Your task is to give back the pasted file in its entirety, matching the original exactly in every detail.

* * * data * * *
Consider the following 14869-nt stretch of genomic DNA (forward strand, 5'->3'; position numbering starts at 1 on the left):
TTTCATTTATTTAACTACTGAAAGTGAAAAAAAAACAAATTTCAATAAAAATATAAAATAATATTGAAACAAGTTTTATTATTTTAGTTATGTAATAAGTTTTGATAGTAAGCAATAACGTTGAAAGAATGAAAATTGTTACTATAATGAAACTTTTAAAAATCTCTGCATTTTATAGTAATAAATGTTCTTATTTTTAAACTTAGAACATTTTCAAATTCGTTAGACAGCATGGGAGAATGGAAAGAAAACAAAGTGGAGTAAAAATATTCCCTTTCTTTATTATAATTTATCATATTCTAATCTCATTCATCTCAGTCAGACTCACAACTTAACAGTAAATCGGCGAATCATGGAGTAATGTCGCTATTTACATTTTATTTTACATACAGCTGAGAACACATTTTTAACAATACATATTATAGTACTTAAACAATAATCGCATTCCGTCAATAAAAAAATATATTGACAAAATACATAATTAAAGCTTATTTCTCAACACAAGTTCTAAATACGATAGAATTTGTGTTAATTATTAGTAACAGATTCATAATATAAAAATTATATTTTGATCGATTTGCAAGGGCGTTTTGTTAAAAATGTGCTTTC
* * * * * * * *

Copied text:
Consider the following 14869-nt stretch of genomic DNA (forward strand, 5'->3'; position numbering starts at 1 on the left):
TTTCATTTATTTAACTACTGAAAGTGAAAAAAAAACAAATTTCAATAAAAATATAAAATAATATTGAAACAAGTTTTATTATTTTAGTTATGTAATAAGTTTTGATAGTAAGCAATAACGTTGAAAGAATGAAAATTGTTACTATAATGAAACTTTTAAAAATCTCTGCATTTTATAGTAATAAATGTTCTTATTTTTAAACTTAGAACATTTTCAAATTCGTTAGACAGCATGGGAGAATGGAAAGAAAACAAAGTGGAGTAAAAATATTCCCTTTCTTTATTATAATTTATCATATTCTAATCTCATTCATCTCAGTCAGACTCACAACTTAACAGTAAATCGGCGAATCATGGAGTAATGTCGCTATTTACATTTTATTTTACATACAGCTGAGAACACATTTTTAACAATACATATTATAGTACTTAAACAATAATCGCATTCCGTCAATAAAAAAATATATTGACAAAATACATAATTAAAGCTTATTTCTCAACACAAGTTCTAAATACGATAGAATTTGTGTTAATTATTAGTAACAGATTCATAATATAAAAATTATATTTTGATCGATTTGCAAGGGCGTTTTGTTAAAAATGTGCTTTC